Nothing So Needs Reforming As Our Own Habits

The easier it is to do, the harder it is to change. Such is the power of a habit. That deeply ingrained action which becomes second nature, and rarely lends itself to change because of one’s decision to do otherwise, even when the new activity is beneficial, financially responsible, or socially desirable. The principle acutely affects me as it is often made with milk, vanilla syrup, and white icing.

Should top research physicians of Johns Hopkins University publish a longitudinal study in the New England Journal of Medicine citing coffee as the primary cause of right-arm paralysis, would we become a society with fewer coffee drinkers? Unlikely. Rather, we’d soon read of another elite study citing a growing number of caffeine-addicted lefties.

It’s the second thought I form repeatedly upon leaving Starbucks after I first ask myself “I spent how much for a latte and pound cake?”

This phenomenon happens all the time to many people, but no more acutely or to more people than sometime in February, when millions of the well-intended learn–again–that the hype of making resolutions never lasts long enough to prevent the maker from reverting back to his or her old self, soon enough. Rarely does it even outlast the time required for Ryan Seacrest to gleefully say “Happy New Year!” The real surprise is the lack of greeting cards to send to Mr. No-It’s-Going-to-Be-Different-This-Year. If there was ever a holiday worthy enough to replace Sweetest Day…

When I wonder about things I no longer do, I wonder if restarting a habit that had once been practiced like it was second nature is easier replacing an old one that one no longer wants. Is it like riding a bike, swimming, or anything else one never forgets, like making good scrambled eggs? For me, writing is one of those things: I wonder if… but I am unsure. I understand the sentiment of those who say “writing is, to me, like breathing,” or something equally dramatic and artsy. To the chagrin of some, I’m less dramatic about my feelings, and when I think about such sayings, I disagree. Breathing and writing are completely different; one is involuntary and hardly a skill, whereas the becoming skillful at the other is hardly effortless. I suppose one could make a living as a Lamaze instructor teaching pregnant women and their partners to breathe properly, but constructing eloquent prose is probably the more enviable art form.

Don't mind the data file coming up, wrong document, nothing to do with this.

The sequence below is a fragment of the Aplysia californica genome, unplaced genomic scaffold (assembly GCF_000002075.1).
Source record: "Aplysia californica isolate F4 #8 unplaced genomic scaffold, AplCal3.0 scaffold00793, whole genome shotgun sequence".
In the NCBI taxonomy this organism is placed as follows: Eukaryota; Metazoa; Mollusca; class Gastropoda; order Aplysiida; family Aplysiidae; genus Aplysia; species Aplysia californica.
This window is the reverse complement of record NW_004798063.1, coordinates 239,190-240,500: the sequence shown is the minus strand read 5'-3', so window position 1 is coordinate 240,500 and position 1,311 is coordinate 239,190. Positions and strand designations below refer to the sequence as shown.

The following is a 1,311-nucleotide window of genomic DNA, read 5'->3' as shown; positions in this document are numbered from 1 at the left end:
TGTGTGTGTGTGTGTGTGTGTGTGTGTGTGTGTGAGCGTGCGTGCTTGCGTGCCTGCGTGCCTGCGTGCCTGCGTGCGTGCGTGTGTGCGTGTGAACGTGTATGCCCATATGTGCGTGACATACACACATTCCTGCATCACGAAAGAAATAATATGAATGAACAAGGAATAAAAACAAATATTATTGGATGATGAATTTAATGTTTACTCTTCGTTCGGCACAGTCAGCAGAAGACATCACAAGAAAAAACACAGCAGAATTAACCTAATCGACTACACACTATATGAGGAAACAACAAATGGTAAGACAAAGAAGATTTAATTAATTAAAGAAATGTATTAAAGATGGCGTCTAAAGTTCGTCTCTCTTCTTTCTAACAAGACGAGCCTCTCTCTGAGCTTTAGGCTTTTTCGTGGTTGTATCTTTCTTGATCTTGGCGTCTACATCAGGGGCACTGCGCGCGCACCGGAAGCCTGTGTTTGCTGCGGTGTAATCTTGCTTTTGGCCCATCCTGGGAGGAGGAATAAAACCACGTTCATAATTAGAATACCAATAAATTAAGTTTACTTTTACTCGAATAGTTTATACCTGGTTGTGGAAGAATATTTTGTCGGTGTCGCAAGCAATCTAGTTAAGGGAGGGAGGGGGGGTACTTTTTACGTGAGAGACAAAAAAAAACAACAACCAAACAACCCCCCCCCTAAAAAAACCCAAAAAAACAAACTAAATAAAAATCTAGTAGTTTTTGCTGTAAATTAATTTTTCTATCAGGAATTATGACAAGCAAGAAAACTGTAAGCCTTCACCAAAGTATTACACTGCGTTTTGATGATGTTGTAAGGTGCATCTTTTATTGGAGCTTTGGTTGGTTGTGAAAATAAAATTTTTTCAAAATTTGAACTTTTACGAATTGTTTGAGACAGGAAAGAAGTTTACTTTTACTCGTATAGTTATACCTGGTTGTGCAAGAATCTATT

If they only mean to say that writing is to them akin to a second-nature habit, then ask whether it’s easier not to write or to hold one’s breath, indefinitely. It’s time for a new analogy.

It’s the conscious effort of it attracts me. That’s why I’m returning to it. It’s much less about doing it for fun, than it is doing with a renewed sense of purpose (which probably includes fun). The purpose? Well, literary theorist Stanley Fish stated it perfectly when describing his love for sentences:

“You wonder as you read them and after you’ve just read them ‘How can someone who uses the same language I do produce something like that, and I can’t?'”

It’s that same feeling I have when reading something great that makes me continue to love reading. I want to create that feeling in someone else.

M.

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Comments
8 Responses to “Nothing So Needs Reforming As Our Own Habits”
  1. Rachel says:

    I agree. Writing isn’t quite “natural” for me, either; it’s never, ever been a process that comes easily, or effortlessly–I feel like I usually have to fight, struggle to find the right words, the right terms of phrase, to express exactly how I feel, and to present them in a way that others will find interesting. And it really does take work; it’s important to hone those talents and perfect them, because they’re worth perfecting. You’ve got a gift, Matt. And I’m glad you’re back. Now stay!

  2. Gnetch says:

    So I wrote a really long, heartfelt comment and I lost internet connection. Dang!

    Anyway, I wouldn’t say that writing is natural for me either. I’m not artsy with words. I just write the way I talk.

    Your writing is awesome and readable. And I’m not just saying that because we’re Internet friends (I know. Awww…). I’m glad you’re back. Really, I am.

    So don’t delete this blog this time. STOP DELETING BLOGS! Okay??? :p

  3. B. says:

    Welcome back, welcome back, wel-come back!

    You definitely have a way with words and it’s refreshingly intellectual AND interesting at the same time. I’m happy you’re blogging again.

  4. amy says:

    Your writing makes me catch my breath. I can only hope that one day my words may have such a profound effect on someone.

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